International Women’s Day: The Future is Hers

March 8, 2013 • Daily Email Recap

The Future is Hers


Because of two recent tragedies — the shooting of Pakistani schoolgirl Malala Yousafzai last October, and the rape and murder in December of Indian student Jyoti Singh — girls’ rights have moved to the heart of the global agenda for change just as we celebrate the 102nd International Women’s Day.

And now in quick succession a series of initiatives organized by women for women — including Feb. 14’s V-Day, the Girl Rising films which premiere this week, Girls not Brides, Plan International’s ‘Because I am a Girl’ and Gucci’s new Chime for Change program — are making 2013 a turning point in the fight for the emancipation and empowerment of girls. For it is girls themselves, no longer prepared to tolerate the complacency of the adult world, who are standing up for their own rights. They are not just requesting changes in policy, but demanding that their concerns are center-stage. They sense that the future is theirs.

Understandably the focus of recent campaigns has been securing basic freedoms from forced marriage, violence and rape, as women fight to escape these forms of slavery. But girls want to do more than stop men violating their rights; they want to right wrongs. And so we are moving from the 20th-century movement of women’s emancipation, where the issue was what we sometimes call ‘negative freedom’ — from evils that ruined women’s lives — to the 21st-century empowerment of women. This demands that we also deliver opportunity, helping girls move out of exploitation and into education.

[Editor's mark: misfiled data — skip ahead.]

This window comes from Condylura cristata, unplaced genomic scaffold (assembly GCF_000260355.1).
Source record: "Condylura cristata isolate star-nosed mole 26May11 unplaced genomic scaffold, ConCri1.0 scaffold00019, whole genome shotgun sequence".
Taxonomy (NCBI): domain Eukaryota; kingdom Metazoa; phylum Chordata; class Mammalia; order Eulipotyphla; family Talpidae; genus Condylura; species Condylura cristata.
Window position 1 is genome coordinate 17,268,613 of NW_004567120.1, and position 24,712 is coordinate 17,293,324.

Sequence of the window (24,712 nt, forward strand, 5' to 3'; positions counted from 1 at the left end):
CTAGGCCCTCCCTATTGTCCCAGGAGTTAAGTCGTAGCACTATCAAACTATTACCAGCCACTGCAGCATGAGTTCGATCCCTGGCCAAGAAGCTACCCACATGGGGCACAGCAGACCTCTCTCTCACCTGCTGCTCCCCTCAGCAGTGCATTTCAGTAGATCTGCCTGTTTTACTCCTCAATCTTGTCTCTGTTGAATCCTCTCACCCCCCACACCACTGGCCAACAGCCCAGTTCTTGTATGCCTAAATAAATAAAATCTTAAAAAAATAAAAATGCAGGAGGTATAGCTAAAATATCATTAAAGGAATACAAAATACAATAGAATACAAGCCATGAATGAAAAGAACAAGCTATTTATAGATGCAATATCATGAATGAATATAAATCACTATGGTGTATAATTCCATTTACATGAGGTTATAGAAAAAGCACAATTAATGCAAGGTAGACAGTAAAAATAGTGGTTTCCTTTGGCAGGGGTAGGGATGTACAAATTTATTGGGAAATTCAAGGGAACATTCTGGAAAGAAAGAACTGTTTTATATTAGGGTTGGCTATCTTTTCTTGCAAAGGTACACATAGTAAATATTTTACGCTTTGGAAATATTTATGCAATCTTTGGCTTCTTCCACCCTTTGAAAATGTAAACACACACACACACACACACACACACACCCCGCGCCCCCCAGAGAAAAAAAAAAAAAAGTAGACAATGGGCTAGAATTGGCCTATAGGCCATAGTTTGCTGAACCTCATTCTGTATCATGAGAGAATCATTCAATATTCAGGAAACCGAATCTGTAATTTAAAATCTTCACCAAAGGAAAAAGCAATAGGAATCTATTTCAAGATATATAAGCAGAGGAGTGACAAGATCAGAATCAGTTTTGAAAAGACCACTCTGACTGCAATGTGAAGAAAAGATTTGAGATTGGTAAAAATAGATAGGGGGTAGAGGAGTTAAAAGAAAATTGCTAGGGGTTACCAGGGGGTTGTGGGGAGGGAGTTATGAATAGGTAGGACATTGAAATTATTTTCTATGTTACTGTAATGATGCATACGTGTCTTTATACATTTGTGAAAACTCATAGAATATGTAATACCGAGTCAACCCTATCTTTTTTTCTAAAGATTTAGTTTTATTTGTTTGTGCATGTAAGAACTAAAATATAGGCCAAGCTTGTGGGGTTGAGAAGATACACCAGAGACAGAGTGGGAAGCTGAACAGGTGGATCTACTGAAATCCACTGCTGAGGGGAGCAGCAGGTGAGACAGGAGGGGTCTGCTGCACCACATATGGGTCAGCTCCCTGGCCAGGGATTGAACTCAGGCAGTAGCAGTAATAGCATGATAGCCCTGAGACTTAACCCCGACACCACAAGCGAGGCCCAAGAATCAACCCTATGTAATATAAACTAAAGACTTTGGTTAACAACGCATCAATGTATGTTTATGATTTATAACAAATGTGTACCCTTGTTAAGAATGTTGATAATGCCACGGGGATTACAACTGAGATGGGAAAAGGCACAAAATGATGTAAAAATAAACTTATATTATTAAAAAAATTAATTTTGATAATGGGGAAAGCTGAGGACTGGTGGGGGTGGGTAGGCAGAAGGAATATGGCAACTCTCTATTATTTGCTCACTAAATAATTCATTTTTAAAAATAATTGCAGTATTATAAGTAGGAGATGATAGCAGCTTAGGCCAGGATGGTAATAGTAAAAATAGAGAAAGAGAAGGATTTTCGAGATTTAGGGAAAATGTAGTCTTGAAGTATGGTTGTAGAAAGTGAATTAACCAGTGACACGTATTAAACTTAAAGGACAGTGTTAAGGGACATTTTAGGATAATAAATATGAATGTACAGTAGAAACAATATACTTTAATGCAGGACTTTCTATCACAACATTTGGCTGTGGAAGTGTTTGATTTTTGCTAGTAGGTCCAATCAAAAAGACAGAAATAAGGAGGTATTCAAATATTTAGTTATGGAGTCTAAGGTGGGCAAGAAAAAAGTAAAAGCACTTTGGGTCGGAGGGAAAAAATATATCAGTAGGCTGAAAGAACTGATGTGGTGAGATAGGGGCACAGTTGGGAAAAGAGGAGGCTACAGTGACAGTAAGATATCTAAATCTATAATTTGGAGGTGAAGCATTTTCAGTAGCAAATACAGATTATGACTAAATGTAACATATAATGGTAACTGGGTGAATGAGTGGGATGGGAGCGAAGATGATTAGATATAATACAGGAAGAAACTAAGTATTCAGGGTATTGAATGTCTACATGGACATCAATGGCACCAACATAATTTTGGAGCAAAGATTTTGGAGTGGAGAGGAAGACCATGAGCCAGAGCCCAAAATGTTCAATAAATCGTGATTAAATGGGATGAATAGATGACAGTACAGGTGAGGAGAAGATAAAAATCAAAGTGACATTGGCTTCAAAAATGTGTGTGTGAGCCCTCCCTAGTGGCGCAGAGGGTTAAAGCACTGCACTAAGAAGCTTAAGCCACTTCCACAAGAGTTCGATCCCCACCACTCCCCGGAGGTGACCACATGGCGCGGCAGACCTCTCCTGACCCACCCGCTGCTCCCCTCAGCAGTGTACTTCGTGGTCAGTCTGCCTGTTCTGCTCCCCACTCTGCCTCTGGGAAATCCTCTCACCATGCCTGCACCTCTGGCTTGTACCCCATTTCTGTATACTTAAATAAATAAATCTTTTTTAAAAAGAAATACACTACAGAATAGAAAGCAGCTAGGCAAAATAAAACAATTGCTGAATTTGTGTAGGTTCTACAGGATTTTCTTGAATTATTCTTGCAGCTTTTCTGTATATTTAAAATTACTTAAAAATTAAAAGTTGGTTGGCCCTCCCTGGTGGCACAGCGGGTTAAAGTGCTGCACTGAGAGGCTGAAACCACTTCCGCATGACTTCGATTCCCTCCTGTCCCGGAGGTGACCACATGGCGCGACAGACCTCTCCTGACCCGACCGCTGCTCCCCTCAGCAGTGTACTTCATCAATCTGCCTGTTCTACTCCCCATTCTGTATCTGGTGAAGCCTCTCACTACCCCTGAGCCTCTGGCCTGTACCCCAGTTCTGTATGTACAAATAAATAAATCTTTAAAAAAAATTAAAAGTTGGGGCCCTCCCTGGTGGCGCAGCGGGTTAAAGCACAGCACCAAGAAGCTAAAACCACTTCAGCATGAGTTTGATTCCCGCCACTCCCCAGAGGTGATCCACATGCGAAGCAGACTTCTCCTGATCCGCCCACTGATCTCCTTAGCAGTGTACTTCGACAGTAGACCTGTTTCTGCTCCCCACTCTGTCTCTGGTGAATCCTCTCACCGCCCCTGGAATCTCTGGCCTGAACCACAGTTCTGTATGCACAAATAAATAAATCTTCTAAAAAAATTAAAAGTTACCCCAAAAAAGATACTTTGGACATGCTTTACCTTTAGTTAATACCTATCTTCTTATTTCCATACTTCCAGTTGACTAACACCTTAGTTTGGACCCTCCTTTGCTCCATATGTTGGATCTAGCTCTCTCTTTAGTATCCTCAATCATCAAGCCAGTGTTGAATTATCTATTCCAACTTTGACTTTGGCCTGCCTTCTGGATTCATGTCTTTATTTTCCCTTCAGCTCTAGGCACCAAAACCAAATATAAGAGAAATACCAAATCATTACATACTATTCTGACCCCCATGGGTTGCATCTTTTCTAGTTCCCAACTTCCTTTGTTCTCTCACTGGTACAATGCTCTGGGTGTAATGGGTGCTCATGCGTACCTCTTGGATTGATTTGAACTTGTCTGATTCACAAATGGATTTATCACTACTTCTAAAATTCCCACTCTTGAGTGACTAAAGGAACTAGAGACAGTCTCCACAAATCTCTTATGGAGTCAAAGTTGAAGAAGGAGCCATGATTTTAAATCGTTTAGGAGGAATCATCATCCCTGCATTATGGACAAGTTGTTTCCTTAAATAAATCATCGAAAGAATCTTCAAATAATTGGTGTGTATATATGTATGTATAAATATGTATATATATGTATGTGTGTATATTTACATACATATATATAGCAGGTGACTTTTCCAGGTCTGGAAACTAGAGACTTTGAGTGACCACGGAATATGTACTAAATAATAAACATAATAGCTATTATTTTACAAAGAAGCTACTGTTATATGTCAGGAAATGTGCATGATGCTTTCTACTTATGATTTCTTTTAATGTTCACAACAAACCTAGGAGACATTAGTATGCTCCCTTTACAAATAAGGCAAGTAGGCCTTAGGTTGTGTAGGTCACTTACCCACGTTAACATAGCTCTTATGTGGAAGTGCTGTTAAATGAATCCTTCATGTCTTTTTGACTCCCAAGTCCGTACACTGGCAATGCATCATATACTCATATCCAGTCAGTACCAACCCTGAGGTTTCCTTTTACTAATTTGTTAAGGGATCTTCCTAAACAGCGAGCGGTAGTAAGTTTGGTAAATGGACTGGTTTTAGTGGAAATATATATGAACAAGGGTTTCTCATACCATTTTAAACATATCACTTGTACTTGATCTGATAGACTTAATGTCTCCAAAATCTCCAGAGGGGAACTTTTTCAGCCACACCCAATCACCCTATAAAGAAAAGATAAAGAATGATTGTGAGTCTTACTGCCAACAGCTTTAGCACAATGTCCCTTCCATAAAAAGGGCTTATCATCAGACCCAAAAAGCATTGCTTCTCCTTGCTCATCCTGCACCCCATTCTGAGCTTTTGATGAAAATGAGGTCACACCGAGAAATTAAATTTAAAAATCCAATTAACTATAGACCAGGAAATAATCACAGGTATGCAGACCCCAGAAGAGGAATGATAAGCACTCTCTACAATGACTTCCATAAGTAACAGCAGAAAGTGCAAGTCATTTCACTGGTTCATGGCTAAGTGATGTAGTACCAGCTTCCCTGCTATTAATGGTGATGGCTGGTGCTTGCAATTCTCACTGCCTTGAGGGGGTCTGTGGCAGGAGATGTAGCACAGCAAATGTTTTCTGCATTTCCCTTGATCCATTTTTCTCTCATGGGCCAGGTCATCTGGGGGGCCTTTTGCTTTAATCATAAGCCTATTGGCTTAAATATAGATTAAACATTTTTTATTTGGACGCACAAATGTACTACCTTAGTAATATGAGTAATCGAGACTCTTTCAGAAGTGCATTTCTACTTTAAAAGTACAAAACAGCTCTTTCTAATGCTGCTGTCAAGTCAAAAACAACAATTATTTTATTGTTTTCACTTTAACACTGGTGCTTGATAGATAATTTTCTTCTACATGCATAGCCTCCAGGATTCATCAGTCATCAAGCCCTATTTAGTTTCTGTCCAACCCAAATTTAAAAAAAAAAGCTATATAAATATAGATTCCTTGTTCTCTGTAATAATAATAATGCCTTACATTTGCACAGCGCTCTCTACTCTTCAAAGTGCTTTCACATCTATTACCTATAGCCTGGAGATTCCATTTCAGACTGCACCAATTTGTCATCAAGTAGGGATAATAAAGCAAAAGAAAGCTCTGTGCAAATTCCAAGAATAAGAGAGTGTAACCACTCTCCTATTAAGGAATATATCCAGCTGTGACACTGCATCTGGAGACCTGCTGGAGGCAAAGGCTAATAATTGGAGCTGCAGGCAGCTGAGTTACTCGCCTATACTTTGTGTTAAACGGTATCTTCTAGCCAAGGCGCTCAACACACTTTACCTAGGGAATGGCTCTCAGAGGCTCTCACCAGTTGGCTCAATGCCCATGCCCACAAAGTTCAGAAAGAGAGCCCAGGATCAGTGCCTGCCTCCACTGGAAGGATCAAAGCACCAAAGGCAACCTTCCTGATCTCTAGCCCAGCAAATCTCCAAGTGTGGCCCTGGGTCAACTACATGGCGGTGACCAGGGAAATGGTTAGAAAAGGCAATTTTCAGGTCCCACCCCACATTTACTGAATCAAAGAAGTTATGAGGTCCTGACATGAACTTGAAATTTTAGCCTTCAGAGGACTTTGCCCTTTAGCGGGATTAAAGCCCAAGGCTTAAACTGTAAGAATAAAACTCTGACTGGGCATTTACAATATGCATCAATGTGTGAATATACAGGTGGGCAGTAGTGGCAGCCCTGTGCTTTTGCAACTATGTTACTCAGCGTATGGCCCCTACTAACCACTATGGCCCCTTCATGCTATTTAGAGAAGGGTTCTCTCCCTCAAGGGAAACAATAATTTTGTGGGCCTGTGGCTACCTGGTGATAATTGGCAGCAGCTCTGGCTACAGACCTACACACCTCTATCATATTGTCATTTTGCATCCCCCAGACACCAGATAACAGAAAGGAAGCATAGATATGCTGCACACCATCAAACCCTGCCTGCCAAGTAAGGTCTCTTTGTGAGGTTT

Go to Pakistan, where I met many of the million-strong Malala demonstrators demanding a girl’s right to school. Travel to Bangladesh, where we now have girls who want to be saved from loveless marriages and to go to school, and so have created ‘child-marriage-free zones’, where girls group together as ‘wedding busters’ to prevent them being sold into marriage. Visit Nepal, which led the way in demonstrations for girls’ rights. Attend the marches in India led by child laborers themselves, demanding not just an end to this form of slavery but the delivery of their right to learn a skill.

The demand for education reminds us that for most of history it has been adults — and primarily men — who have dictated whether or not the next generation is free to dream of a better future. But it also shows us girls themselves talking across frontiers and connecting with other girls, determined that adults will no longer trample on their rights. Indeed, the new superpower that cannot be ignored is the power that girls are rightly seizing for themselves.

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